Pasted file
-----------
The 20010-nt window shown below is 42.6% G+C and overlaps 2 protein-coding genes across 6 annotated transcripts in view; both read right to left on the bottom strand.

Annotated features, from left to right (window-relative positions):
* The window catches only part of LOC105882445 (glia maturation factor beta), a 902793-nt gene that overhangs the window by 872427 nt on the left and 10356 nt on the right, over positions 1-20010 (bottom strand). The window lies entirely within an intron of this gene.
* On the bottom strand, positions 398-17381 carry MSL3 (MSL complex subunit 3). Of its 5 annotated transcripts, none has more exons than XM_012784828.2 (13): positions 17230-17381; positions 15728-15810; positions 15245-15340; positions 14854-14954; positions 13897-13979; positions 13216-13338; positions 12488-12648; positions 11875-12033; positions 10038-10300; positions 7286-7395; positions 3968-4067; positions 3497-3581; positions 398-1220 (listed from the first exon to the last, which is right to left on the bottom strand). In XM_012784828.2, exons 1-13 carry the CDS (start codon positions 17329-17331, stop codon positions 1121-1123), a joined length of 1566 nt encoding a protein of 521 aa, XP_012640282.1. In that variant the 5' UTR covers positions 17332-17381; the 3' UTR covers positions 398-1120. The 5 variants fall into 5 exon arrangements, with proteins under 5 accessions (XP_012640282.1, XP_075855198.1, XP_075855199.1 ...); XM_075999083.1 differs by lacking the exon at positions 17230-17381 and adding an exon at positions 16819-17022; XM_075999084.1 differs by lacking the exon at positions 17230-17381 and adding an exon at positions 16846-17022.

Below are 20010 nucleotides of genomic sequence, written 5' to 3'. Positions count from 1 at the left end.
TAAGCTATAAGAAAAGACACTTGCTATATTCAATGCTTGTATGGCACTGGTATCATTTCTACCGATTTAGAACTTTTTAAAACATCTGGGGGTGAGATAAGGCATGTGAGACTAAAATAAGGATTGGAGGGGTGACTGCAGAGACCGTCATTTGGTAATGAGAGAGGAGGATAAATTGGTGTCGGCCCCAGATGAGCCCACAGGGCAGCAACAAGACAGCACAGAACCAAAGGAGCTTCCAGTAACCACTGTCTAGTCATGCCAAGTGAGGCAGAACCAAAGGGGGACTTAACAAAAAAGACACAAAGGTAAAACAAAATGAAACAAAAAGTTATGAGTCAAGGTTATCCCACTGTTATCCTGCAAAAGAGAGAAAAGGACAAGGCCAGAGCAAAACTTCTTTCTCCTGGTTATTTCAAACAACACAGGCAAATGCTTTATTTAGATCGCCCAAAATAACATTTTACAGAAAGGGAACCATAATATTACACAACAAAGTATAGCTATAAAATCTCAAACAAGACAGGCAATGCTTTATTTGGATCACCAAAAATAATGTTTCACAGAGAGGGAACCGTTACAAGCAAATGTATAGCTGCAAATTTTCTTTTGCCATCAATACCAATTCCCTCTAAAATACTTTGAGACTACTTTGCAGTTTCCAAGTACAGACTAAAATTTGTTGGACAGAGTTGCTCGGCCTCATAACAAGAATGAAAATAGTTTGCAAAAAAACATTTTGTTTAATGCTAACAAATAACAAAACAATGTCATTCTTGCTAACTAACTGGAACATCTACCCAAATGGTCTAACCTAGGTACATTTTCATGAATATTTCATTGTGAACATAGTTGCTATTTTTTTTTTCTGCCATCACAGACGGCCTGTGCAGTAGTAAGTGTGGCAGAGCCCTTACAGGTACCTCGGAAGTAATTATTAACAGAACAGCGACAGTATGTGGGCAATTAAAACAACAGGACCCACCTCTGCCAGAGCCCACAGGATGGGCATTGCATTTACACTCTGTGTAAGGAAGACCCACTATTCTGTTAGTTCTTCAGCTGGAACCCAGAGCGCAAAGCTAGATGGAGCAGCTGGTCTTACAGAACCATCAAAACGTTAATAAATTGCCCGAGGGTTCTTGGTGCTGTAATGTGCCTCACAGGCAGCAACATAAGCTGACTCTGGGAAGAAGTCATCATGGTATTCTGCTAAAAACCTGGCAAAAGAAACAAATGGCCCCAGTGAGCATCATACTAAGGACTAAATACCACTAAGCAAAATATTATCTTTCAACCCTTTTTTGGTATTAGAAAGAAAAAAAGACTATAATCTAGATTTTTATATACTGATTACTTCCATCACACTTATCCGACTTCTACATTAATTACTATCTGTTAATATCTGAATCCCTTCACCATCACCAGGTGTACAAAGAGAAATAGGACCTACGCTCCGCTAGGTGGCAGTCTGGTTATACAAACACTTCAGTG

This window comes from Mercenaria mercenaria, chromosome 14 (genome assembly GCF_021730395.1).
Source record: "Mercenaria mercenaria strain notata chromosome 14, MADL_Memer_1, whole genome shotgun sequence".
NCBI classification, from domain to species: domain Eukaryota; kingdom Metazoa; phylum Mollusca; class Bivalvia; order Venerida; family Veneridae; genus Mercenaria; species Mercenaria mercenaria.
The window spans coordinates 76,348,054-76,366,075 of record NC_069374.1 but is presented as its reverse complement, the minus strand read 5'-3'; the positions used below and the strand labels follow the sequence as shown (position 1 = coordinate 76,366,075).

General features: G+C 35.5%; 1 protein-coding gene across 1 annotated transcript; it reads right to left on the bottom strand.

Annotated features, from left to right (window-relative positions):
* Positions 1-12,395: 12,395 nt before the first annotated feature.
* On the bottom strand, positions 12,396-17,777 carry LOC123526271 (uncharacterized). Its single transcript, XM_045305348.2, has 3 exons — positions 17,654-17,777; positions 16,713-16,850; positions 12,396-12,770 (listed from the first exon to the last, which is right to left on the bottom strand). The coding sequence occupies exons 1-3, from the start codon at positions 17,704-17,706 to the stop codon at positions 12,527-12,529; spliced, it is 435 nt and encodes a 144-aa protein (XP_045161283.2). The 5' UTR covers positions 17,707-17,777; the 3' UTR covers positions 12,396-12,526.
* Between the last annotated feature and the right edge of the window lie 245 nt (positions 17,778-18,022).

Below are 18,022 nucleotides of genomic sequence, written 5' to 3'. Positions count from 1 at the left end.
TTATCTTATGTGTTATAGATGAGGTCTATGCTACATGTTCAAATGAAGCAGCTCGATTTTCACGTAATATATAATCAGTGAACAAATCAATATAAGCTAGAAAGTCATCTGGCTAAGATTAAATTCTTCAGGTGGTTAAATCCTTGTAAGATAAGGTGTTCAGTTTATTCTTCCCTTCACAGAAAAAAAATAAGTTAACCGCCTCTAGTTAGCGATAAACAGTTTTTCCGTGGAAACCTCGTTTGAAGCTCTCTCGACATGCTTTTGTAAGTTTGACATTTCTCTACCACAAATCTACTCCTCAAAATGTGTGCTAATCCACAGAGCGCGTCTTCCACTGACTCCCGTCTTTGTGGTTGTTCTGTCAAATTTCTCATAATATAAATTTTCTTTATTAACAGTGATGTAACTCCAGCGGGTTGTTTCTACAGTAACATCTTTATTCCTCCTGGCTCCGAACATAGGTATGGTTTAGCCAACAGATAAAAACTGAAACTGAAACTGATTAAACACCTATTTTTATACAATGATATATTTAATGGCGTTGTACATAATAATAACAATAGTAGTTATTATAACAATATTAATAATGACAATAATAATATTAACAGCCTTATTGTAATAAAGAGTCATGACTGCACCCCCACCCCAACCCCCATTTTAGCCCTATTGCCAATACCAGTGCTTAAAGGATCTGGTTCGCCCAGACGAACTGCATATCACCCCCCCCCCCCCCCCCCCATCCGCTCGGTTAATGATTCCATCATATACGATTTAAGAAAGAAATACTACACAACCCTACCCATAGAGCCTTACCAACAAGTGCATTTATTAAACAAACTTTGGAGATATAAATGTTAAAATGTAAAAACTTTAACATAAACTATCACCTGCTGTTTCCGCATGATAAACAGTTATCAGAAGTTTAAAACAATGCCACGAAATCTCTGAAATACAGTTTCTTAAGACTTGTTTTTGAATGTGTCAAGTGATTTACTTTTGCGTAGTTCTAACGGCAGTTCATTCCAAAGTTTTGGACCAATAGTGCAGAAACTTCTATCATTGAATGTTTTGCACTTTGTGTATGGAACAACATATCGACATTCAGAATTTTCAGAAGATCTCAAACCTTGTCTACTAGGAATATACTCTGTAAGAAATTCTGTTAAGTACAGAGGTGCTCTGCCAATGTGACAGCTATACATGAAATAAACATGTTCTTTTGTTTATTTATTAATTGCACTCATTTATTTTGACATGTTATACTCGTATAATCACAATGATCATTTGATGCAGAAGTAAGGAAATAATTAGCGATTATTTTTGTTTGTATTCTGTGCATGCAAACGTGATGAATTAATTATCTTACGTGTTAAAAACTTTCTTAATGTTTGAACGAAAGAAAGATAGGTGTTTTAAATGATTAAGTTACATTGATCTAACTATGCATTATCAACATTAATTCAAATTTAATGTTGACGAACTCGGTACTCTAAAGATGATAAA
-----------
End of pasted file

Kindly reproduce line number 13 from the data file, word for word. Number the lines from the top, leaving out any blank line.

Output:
* Positions 1-12,395: 12,395 nt before the first annotated feature.